We’re used to museums and libraries releasing hundreds, if not thousands, of images into the public domain, but no other institution has made quite the same splash as the Smithsonian. The world’s largest museum just set the new standard by releasing over 2.8 million pieces of data to a new platform called Smithsonian Open Access. This means that anyone can download, reuse, and remix these images at any time—for free!
The database pulls 2D and 3D images, as well as sound recordings and data sets, from the Smithsonian’s 19 Smithsonian museums, nine research centers, libraries, archives, and the National Zoo. It’s the first data release of its kind for the Smithsonian and opens up a wide range of possibilities for creators. And, this is just the beginning. With 155 million items across all of its collections, the Smithsonian is continually digitizing and adding to the platform. In fact, through the rest of 2020, an estimated 200,000 images will be added.
The Smithsonian is encouraging people to get creative with the images, even asking people to share and tag their work #SmithsonianOpenAccess. “Being a relevant source for people who are learning around the world is key to our mission,” shares Effie Kapsalis, who is heading up the effort as the Smithsonian’s senior digital program officer. “We can’t imagine what people are going to do with the collections. We’re prepared to be surprised.”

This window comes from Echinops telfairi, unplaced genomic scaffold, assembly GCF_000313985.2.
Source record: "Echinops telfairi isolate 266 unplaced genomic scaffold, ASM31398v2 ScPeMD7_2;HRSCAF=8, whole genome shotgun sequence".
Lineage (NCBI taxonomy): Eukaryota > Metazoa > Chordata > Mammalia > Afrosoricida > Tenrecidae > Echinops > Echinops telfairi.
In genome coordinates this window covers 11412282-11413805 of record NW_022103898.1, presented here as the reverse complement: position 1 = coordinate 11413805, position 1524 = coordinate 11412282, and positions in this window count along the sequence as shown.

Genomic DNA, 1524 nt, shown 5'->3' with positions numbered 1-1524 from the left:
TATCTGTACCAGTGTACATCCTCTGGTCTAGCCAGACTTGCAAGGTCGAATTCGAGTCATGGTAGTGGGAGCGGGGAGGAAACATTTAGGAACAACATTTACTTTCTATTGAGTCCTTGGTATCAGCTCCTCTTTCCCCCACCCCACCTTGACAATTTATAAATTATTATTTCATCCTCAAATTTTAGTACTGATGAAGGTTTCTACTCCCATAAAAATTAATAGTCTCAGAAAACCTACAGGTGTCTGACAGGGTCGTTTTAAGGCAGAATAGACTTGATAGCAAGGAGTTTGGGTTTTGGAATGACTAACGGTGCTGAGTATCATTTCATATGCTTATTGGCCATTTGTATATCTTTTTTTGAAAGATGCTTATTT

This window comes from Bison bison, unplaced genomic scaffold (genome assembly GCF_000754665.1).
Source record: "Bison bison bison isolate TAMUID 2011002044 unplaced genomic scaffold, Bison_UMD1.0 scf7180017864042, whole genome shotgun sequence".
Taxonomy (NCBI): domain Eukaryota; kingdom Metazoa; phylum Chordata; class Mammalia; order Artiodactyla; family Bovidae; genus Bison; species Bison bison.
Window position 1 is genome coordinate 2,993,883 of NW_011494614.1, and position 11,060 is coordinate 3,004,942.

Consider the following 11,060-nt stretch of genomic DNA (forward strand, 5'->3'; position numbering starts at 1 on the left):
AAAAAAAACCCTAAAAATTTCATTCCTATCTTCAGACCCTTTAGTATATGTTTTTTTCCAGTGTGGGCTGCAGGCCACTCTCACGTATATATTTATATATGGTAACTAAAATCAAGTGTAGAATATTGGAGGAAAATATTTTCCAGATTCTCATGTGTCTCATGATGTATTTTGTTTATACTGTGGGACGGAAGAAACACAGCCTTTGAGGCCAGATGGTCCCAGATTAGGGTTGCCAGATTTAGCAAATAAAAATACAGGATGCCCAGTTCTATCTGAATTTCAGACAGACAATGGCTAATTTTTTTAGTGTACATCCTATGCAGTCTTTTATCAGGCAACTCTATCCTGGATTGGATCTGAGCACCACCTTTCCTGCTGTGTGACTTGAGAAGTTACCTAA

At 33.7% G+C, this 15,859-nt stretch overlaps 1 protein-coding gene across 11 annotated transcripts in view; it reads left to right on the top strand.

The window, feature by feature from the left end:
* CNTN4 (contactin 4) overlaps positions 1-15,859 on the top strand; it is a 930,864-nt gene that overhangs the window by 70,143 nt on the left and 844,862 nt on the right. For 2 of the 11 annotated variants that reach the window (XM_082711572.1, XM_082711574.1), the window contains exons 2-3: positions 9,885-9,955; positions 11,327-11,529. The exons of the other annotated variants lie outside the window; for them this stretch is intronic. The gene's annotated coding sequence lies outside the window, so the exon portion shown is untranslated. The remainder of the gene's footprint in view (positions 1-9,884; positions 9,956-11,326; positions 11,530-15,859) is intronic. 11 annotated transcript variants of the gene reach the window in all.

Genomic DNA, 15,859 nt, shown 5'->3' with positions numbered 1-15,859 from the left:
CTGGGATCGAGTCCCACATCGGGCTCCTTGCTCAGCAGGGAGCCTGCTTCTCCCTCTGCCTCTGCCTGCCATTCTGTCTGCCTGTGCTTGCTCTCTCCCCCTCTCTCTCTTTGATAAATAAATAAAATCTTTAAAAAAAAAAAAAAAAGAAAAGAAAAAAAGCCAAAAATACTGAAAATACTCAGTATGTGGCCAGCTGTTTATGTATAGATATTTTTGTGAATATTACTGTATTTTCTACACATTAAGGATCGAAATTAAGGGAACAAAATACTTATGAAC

So what can you expect to find? A dive into the 3D records shows everything from CAD models of the Apollo 11 command module to Horatio Greenough’s 1840 sculpture of George Washington. To facilitate that content for makers, the Smithsonian is also now on Sketchfab. Other notable pieces entering into the public domain include a portrait of Pocahontas in the National Portrait Gallery, an image of the 1903 Wright Flyer from the National Air and Space Museum, and boxing headgear worn by Mohammad Ali from the National Museum of African American History and Culture.
With so much to explore, what are you waiting for? And while you are at it, check out some of the remixes created using information from Smithsonian Open Access.